A number of alterations after 1763 brought the house to its present appearance reflecting Spanish as well as British architecture. Today it is furnished to represent different periods. This house was first exhibited as a house museum by a private entrepreneur in the late 1800s. Then the building was acquired in 1918 by the St. Augustine Historical Society. Since that year, it has served as the centerpiece for the Society's historical holdings and interpretive museum. In daily public tours of the building, guides explain life in Colonial St. Augustine.

    Hours of Operation:
    Open from 9 am to 5 pm.
    Adults $6
    seniors $5.50
    children (6+) $4
    family rate $14

    St. Augustine Alligator Farm Zoological Park, FL

    For over 100 years, the St. Augustine Alligator Farm has delighted visitors of all ages with displays of alligators, crocodiles, exotic birds, and reptiles. Plan your visit around one of the provocative presentations or just browse on your own. Stroll the boardwalk in the natural bird rookery for views of brightly feathered birds. The St. Augustine Alligator Farm offers entertainment for all!

    Hours of Operation:
    Open every day from 9 am to 5 pm. Extended summer hours from 9 am to 6 pm.
    Fees vary for adults and children. Discounted admission price for groups of ten or more, AAA members, military and senior citizens.

    St. Augustine Lighthouse, FL

    One of the city's most familiar landmarks, the St. Augustine Lighthouse was one of a series of lighthouses constructed along the Atlantic coastline during the mid-nineteenth century. The northern tip of Anastasia Island, the location of the lighthouse, has been closely associated with the defense and maritime history of St. Augustine since the sixteenth century, when Spanish officials placed a sentry tower in the vicinity of what is now Lighthouse Park to overlook the approaches by water to the city.

    About a century later the Spanish constructed a guard house and lookout tower at the site. Under British control in 1763, the tower was raised and a cannon placed atop of it to signal the approach of vessels. In 1821, upon the acquisition of Florida by the United States, federal authorities converted the Spanish watchtower to a lighthouse. The lighthouse that exists today was constructed in 1876.

    St. Johns County Beaches, FL

    Tucked away on Florida's northeast coast, the beaches of St. Johns County stretch from Ponte Vedra, to Vilano, to Anastasia Island, to the City of St. Augustine Beach, to Crescent Beach, to Summer Haven and finally to the Town of Marineland. Just as distinctive as the architecture and the history of St. Augustine, St. John’s beaches and communities possess distinct environmental characteristics, historic charm that collectively make this stretch of dunes, surf and sun an American Oceanside dream.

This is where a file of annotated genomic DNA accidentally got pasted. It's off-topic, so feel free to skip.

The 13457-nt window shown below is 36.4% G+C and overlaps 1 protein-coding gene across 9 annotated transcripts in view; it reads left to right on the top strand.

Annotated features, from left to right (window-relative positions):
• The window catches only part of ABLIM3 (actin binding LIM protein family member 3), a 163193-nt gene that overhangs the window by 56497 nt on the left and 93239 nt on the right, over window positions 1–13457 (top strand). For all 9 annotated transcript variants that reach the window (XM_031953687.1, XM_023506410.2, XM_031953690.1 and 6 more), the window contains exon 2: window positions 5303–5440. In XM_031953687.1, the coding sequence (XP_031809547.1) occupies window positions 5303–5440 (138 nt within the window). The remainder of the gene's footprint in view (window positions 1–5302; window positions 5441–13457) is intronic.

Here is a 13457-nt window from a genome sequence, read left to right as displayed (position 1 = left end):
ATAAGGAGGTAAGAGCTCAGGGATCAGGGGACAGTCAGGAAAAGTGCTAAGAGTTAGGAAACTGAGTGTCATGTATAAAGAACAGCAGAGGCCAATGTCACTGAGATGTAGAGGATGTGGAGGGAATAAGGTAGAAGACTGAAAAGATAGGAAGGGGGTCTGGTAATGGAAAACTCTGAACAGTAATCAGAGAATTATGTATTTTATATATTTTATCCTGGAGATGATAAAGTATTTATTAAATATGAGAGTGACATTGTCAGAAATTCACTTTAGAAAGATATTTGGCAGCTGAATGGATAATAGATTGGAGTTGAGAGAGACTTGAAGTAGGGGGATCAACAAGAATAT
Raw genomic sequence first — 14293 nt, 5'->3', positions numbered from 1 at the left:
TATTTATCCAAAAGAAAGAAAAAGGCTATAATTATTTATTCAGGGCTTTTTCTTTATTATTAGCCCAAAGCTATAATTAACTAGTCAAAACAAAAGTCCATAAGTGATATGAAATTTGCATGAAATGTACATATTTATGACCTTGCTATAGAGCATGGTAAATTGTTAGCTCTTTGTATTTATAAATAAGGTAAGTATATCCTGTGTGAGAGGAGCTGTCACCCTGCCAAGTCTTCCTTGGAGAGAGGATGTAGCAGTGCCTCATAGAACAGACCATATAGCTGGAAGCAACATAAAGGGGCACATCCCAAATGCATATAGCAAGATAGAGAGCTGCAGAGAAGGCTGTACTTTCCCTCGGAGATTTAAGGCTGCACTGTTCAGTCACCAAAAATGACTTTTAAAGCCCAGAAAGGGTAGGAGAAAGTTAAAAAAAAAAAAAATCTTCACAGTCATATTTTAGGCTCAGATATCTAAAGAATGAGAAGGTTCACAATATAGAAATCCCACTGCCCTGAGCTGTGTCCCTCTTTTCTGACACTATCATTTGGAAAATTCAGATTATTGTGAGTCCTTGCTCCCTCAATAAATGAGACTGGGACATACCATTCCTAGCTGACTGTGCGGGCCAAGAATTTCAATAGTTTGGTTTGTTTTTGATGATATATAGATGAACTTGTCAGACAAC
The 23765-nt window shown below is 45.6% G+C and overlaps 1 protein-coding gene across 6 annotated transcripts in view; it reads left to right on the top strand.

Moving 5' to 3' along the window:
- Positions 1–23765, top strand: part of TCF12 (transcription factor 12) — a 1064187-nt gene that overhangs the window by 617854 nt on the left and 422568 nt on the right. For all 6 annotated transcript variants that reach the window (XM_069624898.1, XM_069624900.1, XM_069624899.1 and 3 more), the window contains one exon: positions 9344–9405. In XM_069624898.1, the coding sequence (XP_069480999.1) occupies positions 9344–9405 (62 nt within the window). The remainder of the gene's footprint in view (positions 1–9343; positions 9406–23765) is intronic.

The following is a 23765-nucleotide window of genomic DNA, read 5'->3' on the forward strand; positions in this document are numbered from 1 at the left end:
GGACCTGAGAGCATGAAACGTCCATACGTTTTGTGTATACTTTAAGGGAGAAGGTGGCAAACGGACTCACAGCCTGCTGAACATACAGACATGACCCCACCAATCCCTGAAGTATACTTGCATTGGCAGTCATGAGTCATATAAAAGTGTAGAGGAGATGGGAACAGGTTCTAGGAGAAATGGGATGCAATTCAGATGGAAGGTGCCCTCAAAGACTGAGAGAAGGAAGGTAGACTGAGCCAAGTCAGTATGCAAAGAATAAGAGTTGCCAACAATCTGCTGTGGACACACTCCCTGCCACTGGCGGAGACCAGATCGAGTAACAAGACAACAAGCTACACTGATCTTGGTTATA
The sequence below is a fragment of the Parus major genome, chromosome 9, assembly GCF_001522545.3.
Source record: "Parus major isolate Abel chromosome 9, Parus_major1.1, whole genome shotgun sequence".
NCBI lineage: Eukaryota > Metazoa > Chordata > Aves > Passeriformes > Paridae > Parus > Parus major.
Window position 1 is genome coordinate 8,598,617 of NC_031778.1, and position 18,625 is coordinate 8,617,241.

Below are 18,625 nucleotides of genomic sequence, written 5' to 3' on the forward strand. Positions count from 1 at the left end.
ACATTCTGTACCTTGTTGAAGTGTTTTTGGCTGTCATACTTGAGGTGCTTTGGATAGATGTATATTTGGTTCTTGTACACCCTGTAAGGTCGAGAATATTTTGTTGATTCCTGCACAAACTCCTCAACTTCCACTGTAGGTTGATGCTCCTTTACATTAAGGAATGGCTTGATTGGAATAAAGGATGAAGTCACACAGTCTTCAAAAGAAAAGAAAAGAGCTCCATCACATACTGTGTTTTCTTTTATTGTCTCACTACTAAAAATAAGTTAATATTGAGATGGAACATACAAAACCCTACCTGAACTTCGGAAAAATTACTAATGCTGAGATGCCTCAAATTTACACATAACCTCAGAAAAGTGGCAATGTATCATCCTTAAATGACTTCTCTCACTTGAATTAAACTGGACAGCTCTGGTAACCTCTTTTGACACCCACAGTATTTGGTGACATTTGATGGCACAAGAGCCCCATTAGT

From the post Civil War times, northeasterners, especially consumptives and other invalids, were encouraged to escape the winter by indulging in the healthful effects of the sea air and sea bathing. But it wasn't until the late 19th Century, that seaside tourism in St. Augustine really exploded when Henry Flagler, an oilman extended the Florida East Coast Railroad and decided to develop the City of St. Augustine into the "American Riviera."

    The River to Sea Preserve at Marineland, FL

    This 90-acre public preserve of ecologically sensitive lands from the Matanzas River to the Atlantic Ocean is accessible from A1A, with the ocean and dune system on the east and the scrub and maritime oak ecosystems on the west.

    Tomoka Marsh Aquatic Preserve, FL

    The Tomoka Marsh Aquatic Preserve extends into Flagler County and Flagler Beach along the Intracoastal Waterway and its associated marshes as far north as South 23rd Street. The aquatic preserve is also designated an "Outstanding Florida Water." This designation acknowledges the exceptional recreational and ecological significance of the waterway. The preserve is accessible by water from the Gamble Rogers Memorial State Recreation Area.

    Varn Park, FL

    This six-acre beachfront park offers handicapped access to the Atlantic beaches. Parking, restrooms and showers are available. Ocean dunes, ocean scrub habitat, and the Atlantic beach are within this park between A1A and the ocean.

    Beach activities, including fishing and swimming, are available to the visitor, along with restroom and shower facilities. The park is also adjacent to the bicycle/pedestrian path. The visitor passes through a natural ocean scrub area and is adjacent to the natural vegetation of the primary dune.

    Information provided by National Scenic Byways

    Map and Driving Directions

    Beginning from Jacksonville, Florida:

  • From the Jacksonville Airport, the traveler must take Airport Road east to I-95.